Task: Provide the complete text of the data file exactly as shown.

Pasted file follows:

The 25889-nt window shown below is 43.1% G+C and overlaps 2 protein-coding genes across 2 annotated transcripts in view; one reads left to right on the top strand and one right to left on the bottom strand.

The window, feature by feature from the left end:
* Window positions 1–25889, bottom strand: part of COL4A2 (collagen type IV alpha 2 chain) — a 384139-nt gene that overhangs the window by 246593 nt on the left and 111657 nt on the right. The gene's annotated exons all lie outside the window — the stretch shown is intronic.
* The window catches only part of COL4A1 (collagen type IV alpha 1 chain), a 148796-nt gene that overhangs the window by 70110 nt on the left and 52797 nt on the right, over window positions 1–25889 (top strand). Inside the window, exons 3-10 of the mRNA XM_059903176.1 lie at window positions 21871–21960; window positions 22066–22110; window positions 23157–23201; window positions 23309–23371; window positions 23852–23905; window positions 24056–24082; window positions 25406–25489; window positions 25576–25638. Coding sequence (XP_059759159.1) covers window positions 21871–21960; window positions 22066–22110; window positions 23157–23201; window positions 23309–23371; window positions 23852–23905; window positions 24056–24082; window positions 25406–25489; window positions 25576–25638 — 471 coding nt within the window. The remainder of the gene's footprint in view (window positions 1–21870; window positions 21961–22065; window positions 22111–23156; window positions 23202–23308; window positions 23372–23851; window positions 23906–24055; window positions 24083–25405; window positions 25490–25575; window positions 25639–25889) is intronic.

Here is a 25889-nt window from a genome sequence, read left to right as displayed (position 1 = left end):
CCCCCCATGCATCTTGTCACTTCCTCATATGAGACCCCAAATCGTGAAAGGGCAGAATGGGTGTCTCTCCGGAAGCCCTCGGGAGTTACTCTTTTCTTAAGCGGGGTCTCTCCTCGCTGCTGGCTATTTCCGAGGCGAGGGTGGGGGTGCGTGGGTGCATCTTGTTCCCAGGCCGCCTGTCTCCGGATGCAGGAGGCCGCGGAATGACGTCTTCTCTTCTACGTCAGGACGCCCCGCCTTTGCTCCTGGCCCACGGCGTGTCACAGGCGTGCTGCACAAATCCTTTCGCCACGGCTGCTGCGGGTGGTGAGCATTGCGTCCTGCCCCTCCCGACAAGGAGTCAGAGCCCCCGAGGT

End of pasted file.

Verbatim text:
The 25889-nt window shown below is 43.1% G+C and overlaps 2 protein-coding genes across 2 annotated transcripts in view; one reads left to right on the top strand and one right to left on the bottom strand.

The window, feature by feature from the left end:
* Window positions 1–25889, bottom strand: part of COL4A2 (collagen type IV alpha 2 chain) — a 384139-nt gene that overhangs the window by 246593 nt on the left and 111657 nt on the right. The gene's annotated exons all lie outside the window — the stretch shown is intronic.
* The window catches only part of COL4A1 (collagen type IV alpha 1 chain), a 148796-nt gene that overhangs the window by 70110 nt on the left and 52797 nt on the right, over window positions 1–25889 (top strand). Inside the window, exons 3-10 of the mRNA XM_059903176.1 lie at window positions 21871–21960; window positions 22066–22110; window positions 23157–23201; window positions 23309–23371; window positions 23852–23905; window positions 24056–24082; window positions 25406–25489; window positions 25576–25638. Coding sequence (XP_059759159.1) covers window positions 21871–21960; window positions 22066–22110; window positions 23157–23201; window positions 23309–23371; window positions 23852–23905; window positions 24056–24082; window positions 25406–25489; window positions 25576–25638 — 471 coding nt within the window. The remainder of the gene's footprint in view (window positions 1–21870; window positions 21961–22065; window positions 22111–23156; window positions 23202–23308; window positions 23372–23851; window positions 23906–24055; window positions 24083–25405; window positions 25490–25575; window positions 25639–25889) is intronic.

Here is a 25889-nt window from a genome sequence, read left to right as displayed (position 1 = left end):
CCCCCCATGCATCTTGTCACTTCCTCATATGAGACCCCAAATCGTGAAAGGGCAGAATGGGTGTCTCTCCGGAAGCCCTCGGGAGTTACTCTTTTCTTAAGCGGGGTCTCTCCTCGCTGCTGGCTATTTCCGAGGCGAGGGTGGGGGTGCGTGGGTGCATCTTGTTCCCAGGCCGCCTGTCTCCGGATGCAGGAGGCCGCGGAATGACGTCTTCTCTTCTACGTCAGGACGCCCCGCCTTTGCTCCTGGCCCACGGCGTGTCACAGGCGTGCTGCACAAATCCTTTCGCCACGGCTGCTGCGGGTGGTGAGCATTGCGTCCTGCCCCTCCCGACAAGGAGTCAGAGCCCCCGAGGT